I saw myself sitting in the crotch of this fig tree, starving to death, just because I couldn't make up my mind which of the figs I would choose. I wanted each and every one of them, but choosing one meant losing all the rest, and, as I sat there, unable to decide, the figs began to wrinkle and go black, and, one by one, they plopped to the ground at my feet."

And that just got hip a few years ago. So maybe she was just 50 years ahead of her time. I am hedging in on 30 and I still am scared to pick just one thing. I still hold out hope that I can juggle a few things, but eventually won't that be tiring? I mean, shouldn't I just pick one thing and really excel at it? My dad always called me a "jack of all trades" and I always took it as a compliment, while he was meaning it as a criticism.

What her boyfriend's mom always says:
“What a man wants is is an arrow into the future and what a woman is is the place the arrow shoots off from.”

What she wants:
The last thing I wanted was infinite security and to be the place an arrow shoots off from. I wanted change and excitement and to shoot off in all directions myself, like the colored arrows from a Fourth of July rocket.”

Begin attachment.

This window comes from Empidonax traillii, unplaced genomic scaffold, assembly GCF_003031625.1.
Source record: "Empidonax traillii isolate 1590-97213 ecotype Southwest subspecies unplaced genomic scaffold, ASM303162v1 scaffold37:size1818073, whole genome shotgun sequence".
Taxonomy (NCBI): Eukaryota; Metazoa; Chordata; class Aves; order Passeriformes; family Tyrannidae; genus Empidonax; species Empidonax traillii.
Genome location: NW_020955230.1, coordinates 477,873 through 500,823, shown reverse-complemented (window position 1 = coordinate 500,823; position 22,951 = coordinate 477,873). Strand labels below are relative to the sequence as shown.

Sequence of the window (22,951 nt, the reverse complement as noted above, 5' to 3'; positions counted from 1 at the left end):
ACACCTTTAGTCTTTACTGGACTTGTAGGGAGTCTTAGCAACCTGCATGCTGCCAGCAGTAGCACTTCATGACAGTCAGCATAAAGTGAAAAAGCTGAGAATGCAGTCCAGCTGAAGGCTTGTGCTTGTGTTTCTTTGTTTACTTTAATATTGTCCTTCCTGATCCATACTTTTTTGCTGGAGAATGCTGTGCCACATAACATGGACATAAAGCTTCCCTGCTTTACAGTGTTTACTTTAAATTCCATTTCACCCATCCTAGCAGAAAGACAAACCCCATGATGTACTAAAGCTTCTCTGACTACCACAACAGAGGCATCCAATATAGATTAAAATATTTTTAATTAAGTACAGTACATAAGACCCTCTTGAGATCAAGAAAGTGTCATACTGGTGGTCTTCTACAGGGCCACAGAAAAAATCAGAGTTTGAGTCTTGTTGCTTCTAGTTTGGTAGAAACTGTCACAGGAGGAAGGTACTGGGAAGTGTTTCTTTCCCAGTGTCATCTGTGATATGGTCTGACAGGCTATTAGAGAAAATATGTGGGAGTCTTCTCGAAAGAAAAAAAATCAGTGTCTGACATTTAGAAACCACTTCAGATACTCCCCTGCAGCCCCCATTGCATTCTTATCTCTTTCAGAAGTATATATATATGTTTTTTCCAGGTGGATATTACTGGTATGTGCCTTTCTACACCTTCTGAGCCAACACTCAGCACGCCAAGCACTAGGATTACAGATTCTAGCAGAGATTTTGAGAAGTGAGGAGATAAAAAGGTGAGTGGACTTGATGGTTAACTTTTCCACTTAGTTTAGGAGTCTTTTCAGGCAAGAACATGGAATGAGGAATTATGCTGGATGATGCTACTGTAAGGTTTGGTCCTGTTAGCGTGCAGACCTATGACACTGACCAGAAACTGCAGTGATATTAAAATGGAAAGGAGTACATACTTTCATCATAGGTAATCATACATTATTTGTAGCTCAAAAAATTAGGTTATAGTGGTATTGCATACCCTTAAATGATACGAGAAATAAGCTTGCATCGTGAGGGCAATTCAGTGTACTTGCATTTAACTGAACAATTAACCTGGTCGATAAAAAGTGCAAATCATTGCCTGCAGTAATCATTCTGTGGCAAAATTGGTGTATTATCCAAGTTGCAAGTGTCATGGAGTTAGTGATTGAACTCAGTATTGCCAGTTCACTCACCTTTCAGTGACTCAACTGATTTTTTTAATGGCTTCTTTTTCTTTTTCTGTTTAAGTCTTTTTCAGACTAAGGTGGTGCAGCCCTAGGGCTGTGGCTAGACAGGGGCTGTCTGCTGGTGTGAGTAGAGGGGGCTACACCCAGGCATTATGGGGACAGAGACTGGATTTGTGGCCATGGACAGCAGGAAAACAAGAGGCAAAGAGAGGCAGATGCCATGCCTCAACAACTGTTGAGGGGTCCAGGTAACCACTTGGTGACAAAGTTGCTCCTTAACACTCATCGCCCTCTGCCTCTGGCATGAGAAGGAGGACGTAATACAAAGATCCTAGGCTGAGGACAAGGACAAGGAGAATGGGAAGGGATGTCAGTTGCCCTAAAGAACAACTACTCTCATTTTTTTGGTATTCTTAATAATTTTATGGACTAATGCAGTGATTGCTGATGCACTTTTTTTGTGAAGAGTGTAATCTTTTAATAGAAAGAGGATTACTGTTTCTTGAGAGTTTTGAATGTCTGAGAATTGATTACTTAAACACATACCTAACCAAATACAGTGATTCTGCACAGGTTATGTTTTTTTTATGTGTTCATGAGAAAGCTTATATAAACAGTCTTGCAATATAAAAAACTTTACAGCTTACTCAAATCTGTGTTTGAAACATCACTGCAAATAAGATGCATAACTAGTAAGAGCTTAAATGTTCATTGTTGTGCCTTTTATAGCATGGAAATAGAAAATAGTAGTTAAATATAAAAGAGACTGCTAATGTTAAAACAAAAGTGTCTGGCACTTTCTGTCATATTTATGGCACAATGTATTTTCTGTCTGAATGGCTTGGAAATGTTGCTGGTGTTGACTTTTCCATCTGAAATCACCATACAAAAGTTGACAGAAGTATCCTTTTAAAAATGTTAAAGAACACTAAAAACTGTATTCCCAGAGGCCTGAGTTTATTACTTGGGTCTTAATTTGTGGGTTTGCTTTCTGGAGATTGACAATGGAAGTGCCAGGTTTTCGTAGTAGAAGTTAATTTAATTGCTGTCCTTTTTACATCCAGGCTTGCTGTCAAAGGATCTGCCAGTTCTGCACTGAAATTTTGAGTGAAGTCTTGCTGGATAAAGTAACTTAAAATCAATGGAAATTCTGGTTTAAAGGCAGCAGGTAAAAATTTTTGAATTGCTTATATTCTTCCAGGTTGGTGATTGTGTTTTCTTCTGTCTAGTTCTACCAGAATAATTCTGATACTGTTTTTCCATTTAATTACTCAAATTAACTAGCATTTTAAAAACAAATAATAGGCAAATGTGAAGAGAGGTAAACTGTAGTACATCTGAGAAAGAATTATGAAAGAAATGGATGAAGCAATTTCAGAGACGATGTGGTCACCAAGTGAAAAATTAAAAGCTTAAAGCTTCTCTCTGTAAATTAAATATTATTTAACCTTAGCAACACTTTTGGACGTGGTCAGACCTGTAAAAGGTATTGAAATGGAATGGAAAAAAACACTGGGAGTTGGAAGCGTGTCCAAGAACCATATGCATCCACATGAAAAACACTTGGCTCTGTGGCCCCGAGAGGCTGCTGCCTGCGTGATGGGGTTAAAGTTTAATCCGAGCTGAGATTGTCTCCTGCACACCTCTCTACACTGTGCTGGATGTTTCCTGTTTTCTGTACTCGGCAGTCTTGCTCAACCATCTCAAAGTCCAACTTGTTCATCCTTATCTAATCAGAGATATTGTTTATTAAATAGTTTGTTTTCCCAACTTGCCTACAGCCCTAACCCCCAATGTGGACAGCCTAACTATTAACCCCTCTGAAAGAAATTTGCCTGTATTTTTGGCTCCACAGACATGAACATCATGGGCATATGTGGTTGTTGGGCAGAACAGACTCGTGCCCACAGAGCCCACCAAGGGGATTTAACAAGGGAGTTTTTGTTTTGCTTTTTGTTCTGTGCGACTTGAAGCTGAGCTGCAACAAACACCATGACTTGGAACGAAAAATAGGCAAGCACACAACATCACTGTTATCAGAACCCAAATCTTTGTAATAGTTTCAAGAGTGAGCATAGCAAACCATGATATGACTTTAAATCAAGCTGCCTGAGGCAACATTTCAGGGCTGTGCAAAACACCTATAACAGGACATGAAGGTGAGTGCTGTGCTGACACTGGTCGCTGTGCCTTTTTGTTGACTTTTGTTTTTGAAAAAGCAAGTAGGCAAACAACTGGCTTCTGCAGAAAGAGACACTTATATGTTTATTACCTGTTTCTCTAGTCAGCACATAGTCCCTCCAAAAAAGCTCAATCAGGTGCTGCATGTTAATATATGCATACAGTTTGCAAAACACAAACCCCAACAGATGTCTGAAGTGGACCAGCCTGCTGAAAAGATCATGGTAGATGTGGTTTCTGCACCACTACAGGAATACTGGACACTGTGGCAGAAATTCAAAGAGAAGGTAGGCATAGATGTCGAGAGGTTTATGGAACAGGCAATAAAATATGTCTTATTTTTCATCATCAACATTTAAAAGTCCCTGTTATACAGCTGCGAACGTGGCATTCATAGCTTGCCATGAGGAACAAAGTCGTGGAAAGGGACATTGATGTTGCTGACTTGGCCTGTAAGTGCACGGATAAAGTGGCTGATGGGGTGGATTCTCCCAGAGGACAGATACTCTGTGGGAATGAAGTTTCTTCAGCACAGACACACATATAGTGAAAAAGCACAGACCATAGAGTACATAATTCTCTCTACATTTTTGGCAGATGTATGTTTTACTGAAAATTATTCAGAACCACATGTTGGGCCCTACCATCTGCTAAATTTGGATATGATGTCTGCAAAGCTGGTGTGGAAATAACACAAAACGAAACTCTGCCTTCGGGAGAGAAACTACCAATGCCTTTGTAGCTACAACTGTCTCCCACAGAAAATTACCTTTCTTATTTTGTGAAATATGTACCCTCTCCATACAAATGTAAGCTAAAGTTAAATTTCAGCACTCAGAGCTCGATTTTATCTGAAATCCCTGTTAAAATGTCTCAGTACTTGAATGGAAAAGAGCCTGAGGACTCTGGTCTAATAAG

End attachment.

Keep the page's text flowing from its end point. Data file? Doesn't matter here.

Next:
I'd like stability and excitment. See, I ask for too much! She only wanted excitment and she was asking for too much.


"And then I wondered if as soon as he came to like me he would sink into ordinariness, and if as soon as he came to love me I would find fault after fault, they way I did with Buddy Willard and the boys before him."
Well, this pretty much sums up how I felt about boys for the first 20 years of my life. I was always just waiting for the few who liked me (like, liked me) to realize that I wasn't so great, and then I would pick apart the boys I liked (in my mind) until they were annoying and I hated them.

I still have a bit of a problem with this. I mean, I can be a bit demanding with my expectations for guys. And that has probably been unfair to Mike at times, but at the same time, why settle for less than what you're looking for? The last thing I want is a guy like my mom would marry (shudder at the thought), so I feel like I need some (read: a long list of) criteria to guard myself.

When I was 23 I had the roughest year of my life. I had been laid off, had a million other emotional things happen, had my identity stolen, was a breath away from being homeless and I had no idea what to do. I'd wake up and send out tons of resumes and it was no use. No one was hiring. The economy was crap. I had several panic attacks a day. Mike had no idea how to be helpful so he would recommend things that were pretty ridiculous and would just hurt my feelings. I got tired of spending most of my time alone. (I never took a bottle of sleeping pills, or even got close to it) I can handle an incredible amount, but this was the only time in my life when it was just too much and drowned under the pressure. Since then I worry a lot about it happening again.